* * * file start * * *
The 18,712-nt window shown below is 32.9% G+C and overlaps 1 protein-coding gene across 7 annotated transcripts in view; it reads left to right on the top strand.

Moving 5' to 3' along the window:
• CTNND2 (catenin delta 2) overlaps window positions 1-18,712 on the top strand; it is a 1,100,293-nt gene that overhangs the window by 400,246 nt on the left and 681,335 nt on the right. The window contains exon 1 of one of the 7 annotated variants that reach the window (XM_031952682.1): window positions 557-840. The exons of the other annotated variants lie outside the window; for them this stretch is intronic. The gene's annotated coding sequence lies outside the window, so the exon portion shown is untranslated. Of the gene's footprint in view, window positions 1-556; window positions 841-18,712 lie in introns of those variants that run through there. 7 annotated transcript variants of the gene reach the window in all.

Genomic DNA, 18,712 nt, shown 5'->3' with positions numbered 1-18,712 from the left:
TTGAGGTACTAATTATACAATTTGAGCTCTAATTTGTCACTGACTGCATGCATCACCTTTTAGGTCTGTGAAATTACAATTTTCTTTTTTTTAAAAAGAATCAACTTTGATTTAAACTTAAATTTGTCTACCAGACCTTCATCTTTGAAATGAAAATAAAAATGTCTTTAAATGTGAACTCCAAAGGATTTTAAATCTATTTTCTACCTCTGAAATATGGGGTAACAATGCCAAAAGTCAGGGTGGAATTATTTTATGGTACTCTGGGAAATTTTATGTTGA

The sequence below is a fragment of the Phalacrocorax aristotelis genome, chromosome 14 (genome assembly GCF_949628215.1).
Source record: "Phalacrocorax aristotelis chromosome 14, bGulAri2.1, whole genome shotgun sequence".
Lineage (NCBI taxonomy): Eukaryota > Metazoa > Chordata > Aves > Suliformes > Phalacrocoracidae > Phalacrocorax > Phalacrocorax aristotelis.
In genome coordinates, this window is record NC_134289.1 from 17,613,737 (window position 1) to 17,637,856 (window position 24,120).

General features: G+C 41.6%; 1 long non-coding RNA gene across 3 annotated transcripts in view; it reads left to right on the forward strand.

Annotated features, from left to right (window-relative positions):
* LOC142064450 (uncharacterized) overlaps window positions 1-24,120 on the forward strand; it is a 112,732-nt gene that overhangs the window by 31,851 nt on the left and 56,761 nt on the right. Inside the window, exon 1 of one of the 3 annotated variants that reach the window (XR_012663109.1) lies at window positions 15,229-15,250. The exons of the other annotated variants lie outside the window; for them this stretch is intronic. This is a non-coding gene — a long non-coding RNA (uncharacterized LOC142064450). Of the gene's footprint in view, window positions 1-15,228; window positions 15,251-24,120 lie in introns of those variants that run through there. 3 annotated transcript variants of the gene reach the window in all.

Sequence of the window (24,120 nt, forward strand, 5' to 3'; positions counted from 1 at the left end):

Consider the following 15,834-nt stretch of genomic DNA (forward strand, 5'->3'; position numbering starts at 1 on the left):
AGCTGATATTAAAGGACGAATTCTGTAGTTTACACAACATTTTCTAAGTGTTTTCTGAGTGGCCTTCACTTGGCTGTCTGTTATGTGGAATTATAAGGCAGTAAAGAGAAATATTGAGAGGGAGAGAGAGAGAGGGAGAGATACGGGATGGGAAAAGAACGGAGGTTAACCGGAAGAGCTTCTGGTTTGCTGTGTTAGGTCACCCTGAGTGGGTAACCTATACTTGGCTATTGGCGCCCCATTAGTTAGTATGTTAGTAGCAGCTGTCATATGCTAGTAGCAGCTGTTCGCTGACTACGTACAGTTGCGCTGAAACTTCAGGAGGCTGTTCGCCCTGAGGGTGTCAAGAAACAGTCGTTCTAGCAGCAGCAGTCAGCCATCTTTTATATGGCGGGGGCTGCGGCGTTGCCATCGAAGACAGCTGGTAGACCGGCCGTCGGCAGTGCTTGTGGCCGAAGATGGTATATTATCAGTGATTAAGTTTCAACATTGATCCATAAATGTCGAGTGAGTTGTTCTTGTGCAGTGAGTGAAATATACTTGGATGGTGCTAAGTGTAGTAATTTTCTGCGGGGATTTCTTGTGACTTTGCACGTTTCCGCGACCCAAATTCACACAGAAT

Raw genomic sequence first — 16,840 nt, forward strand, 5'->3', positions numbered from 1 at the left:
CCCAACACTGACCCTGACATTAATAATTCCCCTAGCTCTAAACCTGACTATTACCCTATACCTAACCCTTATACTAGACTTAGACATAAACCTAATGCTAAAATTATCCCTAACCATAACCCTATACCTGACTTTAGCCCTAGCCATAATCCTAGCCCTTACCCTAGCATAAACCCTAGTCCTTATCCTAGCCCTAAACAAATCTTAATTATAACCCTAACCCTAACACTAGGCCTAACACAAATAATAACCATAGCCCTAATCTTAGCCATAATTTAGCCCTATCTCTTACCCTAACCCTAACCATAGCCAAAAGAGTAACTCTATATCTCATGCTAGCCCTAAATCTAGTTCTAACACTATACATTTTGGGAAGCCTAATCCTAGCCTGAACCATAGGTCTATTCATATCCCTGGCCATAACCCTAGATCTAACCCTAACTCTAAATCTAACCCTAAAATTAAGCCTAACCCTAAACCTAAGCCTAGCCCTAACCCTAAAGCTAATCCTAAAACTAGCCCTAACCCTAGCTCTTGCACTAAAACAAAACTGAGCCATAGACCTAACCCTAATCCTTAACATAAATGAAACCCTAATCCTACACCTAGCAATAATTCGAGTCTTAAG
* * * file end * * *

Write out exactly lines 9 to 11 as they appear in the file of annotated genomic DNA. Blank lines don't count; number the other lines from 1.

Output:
In genome coordinates, this window is record NC_134289.1 from 17,613,737 (window position 1) to 17,637,856 (window position 24,120).

General features: G+C 41.6%; 1 long non-coding RNA gene across 3 annotated transcripts in view; it reads left to right on the forward strand.

Annotated features, from left to right (window-relative positions):